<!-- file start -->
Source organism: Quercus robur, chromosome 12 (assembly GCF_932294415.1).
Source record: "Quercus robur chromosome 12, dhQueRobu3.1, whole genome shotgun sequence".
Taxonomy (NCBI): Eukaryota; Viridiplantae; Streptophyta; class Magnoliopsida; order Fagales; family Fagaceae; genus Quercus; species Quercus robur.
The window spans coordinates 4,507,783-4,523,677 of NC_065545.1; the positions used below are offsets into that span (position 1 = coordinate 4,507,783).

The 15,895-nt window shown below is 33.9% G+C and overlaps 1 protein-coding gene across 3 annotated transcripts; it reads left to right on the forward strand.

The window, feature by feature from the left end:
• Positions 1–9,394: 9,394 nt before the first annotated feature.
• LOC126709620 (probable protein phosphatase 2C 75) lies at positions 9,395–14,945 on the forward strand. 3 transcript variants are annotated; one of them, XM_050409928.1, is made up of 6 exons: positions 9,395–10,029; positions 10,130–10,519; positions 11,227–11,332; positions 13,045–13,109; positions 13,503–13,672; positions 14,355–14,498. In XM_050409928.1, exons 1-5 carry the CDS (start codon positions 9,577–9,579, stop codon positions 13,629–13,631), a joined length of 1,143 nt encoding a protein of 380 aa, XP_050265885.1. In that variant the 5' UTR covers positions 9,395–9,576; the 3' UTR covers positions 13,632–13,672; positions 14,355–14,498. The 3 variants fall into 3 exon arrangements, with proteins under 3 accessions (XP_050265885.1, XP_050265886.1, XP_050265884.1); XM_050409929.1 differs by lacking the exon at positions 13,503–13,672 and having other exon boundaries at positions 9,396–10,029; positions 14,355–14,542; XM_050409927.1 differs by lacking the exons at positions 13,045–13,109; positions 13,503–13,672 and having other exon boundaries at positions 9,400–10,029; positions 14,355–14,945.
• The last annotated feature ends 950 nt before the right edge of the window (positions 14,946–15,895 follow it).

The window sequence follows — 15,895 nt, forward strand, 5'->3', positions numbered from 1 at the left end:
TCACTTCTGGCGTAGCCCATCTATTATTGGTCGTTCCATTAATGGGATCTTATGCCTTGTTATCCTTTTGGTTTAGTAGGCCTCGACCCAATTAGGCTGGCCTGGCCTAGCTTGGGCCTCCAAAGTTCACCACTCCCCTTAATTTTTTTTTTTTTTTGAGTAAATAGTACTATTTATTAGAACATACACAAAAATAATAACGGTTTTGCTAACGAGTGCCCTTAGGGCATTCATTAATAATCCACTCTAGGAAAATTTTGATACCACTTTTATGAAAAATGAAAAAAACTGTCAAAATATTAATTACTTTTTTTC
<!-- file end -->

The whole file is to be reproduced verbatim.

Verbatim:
Source organism: Quercus robur, chromosome 12 (assembly GCF_932294415.1).
Source record: "Quercus robur chromosome 12, dhQueRobu3.1, whole genome shotgun sequence".
Taxonomy (NCBI): Eukaryota; Viridiplantae; Streptophyta; class Magnoliopsida; order Fagales; family Fagaceae; genus Quercus; species Quercus robur.
The window spans coordinates 4,507,783-4,523,677 of NC_065545.1; the positions used below are offsets into that span (position 1 = coordinate 4,507,783).

The 15,895-nt window shown below is 33.9% G+C and overlaps 1 protein-coding gene across 3 annotated transcripts; it reads left to right on the forward strand.

The window, feature by feature from the left end:
• Positions 1–9,394: 9,394 nt before the first annotated feature.
• LOC126709620 (probable protein phosphatase 2C 75) lies at positions 9,395–14,945 on the forward strand. 3 transcript variants are annotated; one of them, XM_050409928.1, is made up of 6 exons: positions 9,395–10,029; positions 10,130–10,519; positions 11,227–11,332; positions 13,045–13,109; positions 13,503–13,672; positions 14,355–14,498. In XM_050409928.1, exons 1-5 carry the CDS (start codon positions 9,577–9,579, stop codon positions 13,629–13,631), a joined length of 1,143 nt encoding a protein of 380 aa, XP_050265885.1. In that variant the 5' UTR covers positions 9,395–9,576; the 3' UTR covers positions 13,632–13,672; positions 14,355–14,498. The 3 variants fall into 3 exon arrangements, with proteins under 3 accessions (XP_050265885.1, XP_050265886.1, XP_050265884.1); XM_050409929.1 differs by lacking the exon at positions 13,503–13,672 and having other exon boundaries at positions 9,396–10,029; positions 14,355–14,542; XM_050409927.1 differs by lacking the exons at positions 13,045–13,109; positions 13,503–13,672 and having other exon boundaries at positions 9,400–10,029; positions 14,355–14,945.
• The last annotated feature ends 950 nt before the right edge of the window (positions 14,946–15,895 follow it).

The window sequence follows — 15,895 nt, forward strand, 5'->3', positions numbered from 1 at the left end:
TCACTTCTGGCGTAGCCCATCTATTATTGGTCGTTCCATTAATGGGATCTTATGCCTTGTTATCCTTTTGGTTTAGTAGGCCTCGACCCAATTAGGCTGGCCTGGCCTAGCTTGGGCCTCCAAAGTTCACCACTCCCCTTAATTTTTTTTTTTTTTTGAGTAAATAGTACTATTTATTAGAACATACACAAAAATAATAACGGTTTTGCTAACGAGTGCCCTTAGGGCATTCATTAATAATCCACTCTAGGAAAATTTTGATACCACTTTTATGAAAAATGAAAAAAACTGTCAAAATATTAATTACTTTTTTTC